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18th March History – Bus, Star & Rowlatt Act

18th March History – Bus, Star & Rowlatt Act

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18 march history talks about the first public Bus service which started in Paris, the Rowlatt Act which was passed and M92, Globular Cluster was discovered

Know the history of the 18th March. We bring to our readers the most significant events which changed the history. This day saw a revolution in transportation system at the same time saw the implementation of the infamous Rowlatt Act.

Hello, I am time. I have witnessed it all. Be the creation or be the distraction. So today I bring to you the history of 18th March. But before that join me in wishing a very happy birthday to the fascinating actress, director, and theater artist Ratna Pathak. Also a very happy birthday to charming Alisha Chinai who ruled Indian pop music during her time. Also, let’s pay our respect to sensational Shashi Kapoor on his birth anniversary.

Now let us talk about the history of 18th March. It is a day that saw a new era in the transportation industry. It is also a day of rediscovery of global cluster M92. On the other side, this day is the day when the Rowlatt Act was implemented in India.   

Bus ride – beginning of a new era 

18th March 1662, the first public bus service began in Paris, France. The service was promoted by Blaise Pascal, a French mathematician, physicist, and philosopher. The buses were known as “Carosses a Cinq Sous,” which means “carriages for five cents,” and they were initially horse-drawn.

The service was initially limited to a single route, but it quickly expanded to cover several areas of the city. The buses were a significant improvement over the existing transportation options, which were limited to private carriages and hired coaches.

The “Carosses a Cinq Sous” service continued to operate until 1675 when it was shut down due to financial difficulties. However, the service paved the way for the development of public transportation in Paris and other cities around the world. Today, buses are a common mode of transportation in cities worldwide, providing a convenient and affordable way to get around.

Starry Starry Nights

18th March 1781, the French astronomer Charles Messier rediscovered the global cluster M92 while observing the night sky. Messier was a renowned comet hunter, but he also had a great interest in star clusters and nebulae. He compiled a list of celestial objects that were often mistaken for comets, which became known as the Messier catalog.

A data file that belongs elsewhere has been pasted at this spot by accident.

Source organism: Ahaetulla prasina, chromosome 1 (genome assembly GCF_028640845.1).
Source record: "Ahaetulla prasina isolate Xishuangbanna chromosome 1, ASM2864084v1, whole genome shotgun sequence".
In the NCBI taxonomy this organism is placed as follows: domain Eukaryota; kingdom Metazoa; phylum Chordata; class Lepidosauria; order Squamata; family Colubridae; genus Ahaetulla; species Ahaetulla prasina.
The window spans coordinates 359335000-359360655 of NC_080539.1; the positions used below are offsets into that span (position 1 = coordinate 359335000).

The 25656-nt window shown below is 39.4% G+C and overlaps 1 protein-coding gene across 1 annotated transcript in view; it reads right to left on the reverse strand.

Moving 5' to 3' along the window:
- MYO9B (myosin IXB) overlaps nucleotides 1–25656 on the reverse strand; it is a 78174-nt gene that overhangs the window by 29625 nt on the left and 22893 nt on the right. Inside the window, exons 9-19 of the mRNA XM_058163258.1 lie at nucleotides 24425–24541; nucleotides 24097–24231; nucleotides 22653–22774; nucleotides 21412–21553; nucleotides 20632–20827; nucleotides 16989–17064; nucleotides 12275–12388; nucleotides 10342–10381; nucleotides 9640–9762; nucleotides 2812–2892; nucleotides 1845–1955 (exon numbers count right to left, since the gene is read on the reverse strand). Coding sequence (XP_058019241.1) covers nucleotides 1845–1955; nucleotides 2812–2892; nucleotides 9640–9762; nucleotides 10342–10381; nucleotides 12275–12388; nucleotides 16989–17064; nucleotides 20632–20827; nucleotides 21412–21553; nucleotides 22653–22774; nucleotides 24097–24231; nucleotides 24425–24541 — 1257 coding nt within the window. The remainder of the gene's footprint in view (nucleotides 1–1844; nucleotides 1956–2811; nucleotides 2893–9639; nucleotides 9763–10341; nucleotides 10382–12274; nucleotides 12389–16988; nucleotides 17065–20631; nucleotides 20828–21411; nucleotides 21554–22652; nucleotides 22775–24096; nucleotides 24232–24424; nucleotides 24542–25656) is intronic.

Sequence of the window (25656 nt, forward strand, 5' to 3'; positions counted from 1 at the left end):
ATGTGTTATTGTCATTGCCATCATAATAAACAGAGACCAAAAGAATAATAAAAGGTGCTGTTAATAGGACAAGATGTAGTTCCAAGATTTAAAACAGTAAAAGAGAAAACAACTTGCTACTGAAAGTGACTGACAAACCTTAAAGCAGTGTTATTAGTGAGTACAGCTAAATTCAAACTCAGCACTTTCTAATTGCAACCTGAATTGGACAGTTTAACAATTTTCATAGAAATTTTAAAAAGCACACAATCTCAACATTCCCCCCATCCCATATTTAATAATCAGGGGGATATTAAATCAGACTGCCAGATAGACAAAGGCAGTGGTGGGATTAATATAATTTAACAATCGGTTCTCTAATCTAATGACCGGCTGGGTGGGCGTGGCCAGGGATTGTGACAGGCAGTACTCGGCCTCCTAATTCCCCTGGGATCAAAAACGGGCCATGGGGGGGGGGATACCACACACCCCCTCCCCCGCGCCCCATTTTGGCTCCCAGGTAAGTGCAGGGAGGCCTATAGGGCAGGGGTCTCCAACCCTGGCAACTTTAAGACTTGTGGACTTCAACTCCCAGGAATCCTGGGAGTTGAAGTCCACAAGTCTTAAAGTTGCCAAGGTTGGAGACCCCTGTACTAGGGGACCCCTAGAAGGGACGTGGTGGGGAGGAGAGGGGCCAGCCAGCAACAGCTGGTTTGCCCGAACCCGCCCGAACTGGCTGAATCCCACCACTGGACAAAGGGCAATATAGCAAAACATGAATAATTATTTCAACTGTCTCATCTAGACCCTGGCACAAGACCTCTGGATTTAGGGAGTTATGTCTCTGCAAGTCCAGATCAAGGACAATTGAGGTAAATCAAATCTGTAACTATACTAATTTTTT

M92 is a globular cluster located in the constellation Hercules, approximately 26,700 light-years away from Earth. It contains hundreds of thousands of stars that are tightly packed together, forming a spherical shape. M92 is one of the oldest known globular clusters, estimated to be about 14 billion years old, almost as old as the universe itself.

Messier’s rediscovery of M92 added to his catalog of non-cometary objects, and it remains one of the brightest and most easily observable globular clusters in the night sky. It has since been studied extensively by astronomers, providing insights into the structure and evolution of globular clusters, and contributing to our understanding of the history of the universe.

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The Rowlatt Act

The Rowlatt Act was a law enacted by the British colonial government in India on March 18, 1919, in response to growing nationalist agitation. The act empowered the government to arrest and imprison anyone suspected of terrorism or political agitation without trial, and to detain them for up to two years without charges. It also restricted civil liberties, such as freedom of speech and assembly.

The Rowlatt Act provoked widespread outrage and protest in India. Gandhi called for a nationwide strike on April 6, 1919, in protest of the act. This led to a series of demonstrations and clashes with the police and British authorities, culminating in the infamous Jallianwala Bagh massacre in Amritsar on April 13, 1919, in which British troops opened fire on a peaceful gathering of unarmed protesters, killing over 400 people.

The Rowlatt Act and its aftermath further galvanized the Indian independence movement and intensified demands for self-rule and an end to British colonialism in India. The act was eventually repealed in 1922, but its legacy continued to shape Indian politics and society for decades to come.


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